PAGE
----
What’s in my bag? (start of 2018)

I recently discovered WordPress main-man Matt Mullenweg’s “what’s in my bag” posts (here is Matt’s 2017 bag-roster), and the various folk online inspired by him to provide their own accounts. My wife keeps asking me why I feel the need to carry so many gadgets, leads and other “clobber” around, although she is honest enough to be grateful when she needs a phone-charge and invariably hasn’t brought her own kit 😛

Photo of my bag and its contents (start of 2018)
My bag and its contents (start of 2018)

It will become quite clear that I like my gadgets (or “toys”, as I can hear my better-half calling them), so let me waste no more time, and get you introduced…

The bag itself

Photo of Osprey bag
Osprey bag

I was carrying around one of two bags I’d had for years, that were looking increasingly dog-eared. That isn’t a big concern for me, but my wife thinks differently, and one day a year or so ago, she insisted on finding me a new bag that would look less student-y and hopefully last a long time. We visited an Osprey outlet, where I chose this one—it has multiple compartments and pockets, as well as a “divider” in the main area inside. To my wife’s puzzlement, I do tend to keep quite a few items in this bag, but it’s so well-made it can hold them whilst somehow not looking overly “stuffed” (to my eyes, at least). I wonder if there’s some kind of Mary Poppins thing going down in there.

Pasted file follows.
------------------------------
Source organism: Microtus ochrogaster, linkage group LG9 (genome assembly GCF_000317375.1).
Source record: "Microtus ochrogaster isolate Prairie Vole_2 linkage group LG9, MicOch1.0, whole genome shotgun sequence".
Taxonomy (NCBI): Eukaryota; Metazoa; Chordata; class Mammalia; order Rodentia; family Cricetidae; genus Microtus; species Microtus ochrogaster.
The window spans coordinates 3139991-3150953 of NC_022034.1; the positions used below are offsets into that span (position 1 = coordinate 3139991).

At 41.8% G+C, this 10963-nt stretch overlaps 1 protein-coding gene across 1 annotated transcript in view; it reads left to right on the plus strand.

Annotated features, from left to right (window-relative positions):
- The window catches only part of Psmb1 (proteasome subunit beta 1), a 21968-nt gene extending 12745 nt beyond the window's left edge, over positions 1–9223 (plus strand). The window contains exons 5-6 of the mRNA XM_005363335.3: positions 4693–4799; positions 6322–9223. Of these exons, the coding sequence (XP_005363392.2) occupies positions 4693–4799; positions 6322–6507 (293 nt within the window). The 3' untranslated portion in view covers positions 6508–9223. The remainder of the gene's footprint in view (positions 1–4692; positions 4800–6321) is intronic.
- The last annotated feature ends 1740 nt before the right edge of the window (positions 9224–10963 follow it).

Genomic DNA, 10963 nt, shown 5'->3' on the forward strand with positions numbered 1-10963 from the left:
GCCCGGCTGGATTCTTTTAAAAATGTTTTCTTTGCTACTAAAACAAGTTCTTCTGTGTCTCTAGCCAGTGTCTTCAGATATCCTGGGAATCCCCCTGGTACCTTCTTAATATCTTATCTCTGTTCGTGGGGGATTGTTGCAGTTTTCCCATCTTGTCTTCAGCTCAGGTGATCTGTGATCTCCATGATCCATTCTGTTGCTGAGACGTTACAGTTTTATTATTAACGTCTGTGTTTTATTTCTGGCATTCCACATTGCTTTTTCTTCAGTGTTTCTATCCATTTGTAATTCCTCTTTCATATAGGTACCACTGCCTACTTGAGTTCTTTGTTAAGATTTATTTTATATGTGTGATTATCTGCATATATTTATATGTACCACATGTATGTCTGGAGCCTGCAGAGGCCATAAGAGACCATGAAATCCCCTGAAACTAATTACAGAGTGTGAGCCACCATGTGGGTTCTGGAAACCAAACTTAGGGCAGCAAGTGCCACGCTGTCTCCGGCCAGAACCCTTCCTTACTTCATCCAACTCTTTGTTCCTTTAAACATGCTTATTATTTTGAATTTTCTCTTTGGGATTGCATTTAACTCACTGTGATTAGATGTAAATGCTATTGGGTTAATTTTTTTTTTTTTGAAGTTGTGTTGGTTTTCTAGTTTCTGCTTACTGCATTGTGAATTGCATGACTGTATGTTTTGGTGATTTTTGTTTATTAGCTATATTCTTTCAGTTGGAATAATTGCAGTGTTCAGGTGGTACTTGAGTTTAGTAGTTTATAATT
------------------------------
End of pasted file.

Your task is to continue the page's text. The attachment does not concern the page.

I also picked up an inexpensive “cable organiser” from Amazon UK, which does a very serviceable job of keeping my various leads and adapters (USB, HDMI, etc.) together, as well as a few of the items below, for a silly price. (See below for the contents.) As and when it falls apart, I’d probably just buy another one to replace it.